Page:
At approximately 13.30 hrs the men were resetting a train of pots in the area known as the “Blackrock” to the western end of Salthill, when one of the men got entangled in rope attached to the train of pots. The weight of the train of pots combined with the forward motion of the vessel quickly pulled him overboard and under the water.
Once in the water the casualty was pulled under the surface by the weight of the train of pots. Despite his best efforts, the other crew member was unable to recover him and raised the alarm to a relative by mobile phone.
The Galway RNLI Lifeboat Operations Manager (LOM) was contacted by mobile phone and immediately requested activation of pagers for an immediate launch of the Inshore Lifeboat (ILB). The ILB quickly arrived on the scene and retrieved the crew member from the water. He was transferred to the ambulance on arrival at the lifeboat station and brought to Galway University Hospital where he was pronounced dead.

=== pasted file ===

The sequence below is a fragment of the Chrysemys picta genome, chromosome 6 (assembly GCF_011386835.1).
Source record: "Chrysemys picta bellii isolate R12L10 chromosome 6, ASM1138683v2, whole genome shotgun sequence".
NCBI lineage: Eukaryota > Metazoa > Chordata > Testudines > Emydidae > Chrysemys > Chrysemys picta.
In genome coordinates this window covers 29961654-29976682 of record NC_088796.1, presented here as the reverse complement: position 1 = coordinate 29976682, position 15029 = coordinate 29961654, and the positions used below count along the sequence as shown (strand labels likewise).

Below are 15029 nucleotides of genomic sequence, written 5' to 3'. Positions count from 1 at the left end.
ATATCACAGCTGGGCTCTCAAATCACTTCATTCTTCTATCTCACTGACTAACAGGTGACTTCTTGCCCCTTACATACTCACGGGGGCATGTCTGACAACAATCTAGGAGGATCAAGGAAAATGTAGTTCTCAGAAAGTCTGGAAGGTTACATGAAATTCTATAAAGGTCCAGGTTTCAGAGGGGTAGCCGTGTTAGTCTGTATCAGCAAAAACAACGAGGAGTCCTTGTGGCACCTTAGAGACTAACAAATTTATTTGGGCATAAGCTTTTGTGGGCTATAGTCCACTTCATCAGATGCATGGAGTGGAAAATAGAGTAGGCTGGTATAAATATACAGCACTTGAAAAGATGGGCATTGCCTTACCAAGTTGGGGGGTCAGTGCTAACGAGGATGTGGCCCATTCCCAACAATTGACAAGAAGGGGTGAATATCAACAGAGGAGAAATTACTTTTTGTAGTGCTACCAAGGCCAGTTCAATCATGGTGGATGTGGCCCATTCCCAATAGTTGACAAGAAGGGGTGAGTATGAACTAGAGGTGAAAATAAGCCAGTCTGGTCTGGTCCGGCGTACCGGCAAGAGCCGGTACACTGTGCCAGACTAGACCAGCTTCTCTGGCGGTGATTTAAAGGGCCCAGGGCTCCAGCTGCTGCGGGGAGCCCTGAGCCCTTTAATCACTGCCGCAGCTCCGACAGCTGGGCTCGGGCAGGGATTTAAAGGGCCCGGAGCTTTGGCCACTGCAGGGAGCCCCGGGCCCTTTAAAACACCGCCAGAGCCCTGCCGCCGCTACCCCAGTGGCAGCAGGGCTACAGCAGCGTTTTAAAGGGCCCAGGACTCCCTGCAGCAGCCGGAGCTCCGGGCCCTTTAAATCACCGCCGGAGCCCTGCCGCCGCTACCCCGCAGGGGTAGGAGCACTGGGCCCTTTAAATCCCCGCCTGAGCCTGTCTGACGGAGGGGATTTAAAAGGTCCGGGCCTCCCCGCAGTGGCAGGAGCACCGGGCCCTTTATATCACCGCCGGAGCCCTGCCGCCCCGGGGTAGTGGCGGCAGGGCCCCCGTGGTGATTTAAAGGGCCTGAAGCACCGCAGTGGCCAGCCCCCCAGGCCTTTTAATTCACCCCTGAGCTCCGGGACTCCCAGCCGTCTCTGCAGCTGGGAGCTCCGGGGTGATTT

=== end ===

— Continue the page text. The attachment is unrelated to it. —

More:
Extract from Irish Coast Guard (IRCG) SITREP
1343 LOM GALWAY L/B ADVZ THEY GOT REPORT OF FISHING VESSEL IN DIFFICULTY OFF SALTHILL, 2 POB, NO FURTHER INFO PAGED GALWAY L/B
1348 LOM GALWAY L/B NOW ADVZ MAN OVERBOARD FROM THAT FISHING VESSEL TASKED R118, B/CAST MAYDAY RELAY
1352 CELTIC EXPLORER ON WAY
1354 R115 LANDING AT BASE, TASKED TO GALWAY AFTER REFUEL
1414 GALWAY L/B ON SCENE AND HAVE CASUALTY ON BOARD, RTNG TO BASE – NEOC ADVZ – AMBULANCE WAITING R115 AND CELTIC EXPLORER STOOD DOWN, R118 ETA
1452, GARDAI ADVZ
1419 MAYDAY RELAY CANCELLED
1434 NEOC ADVZ CASUALTY ON WAY TO HOSPITAL, R118 STOOD DOWN GALWAY L/B CLOSING See Appendix 7.4 – IRCG SITREP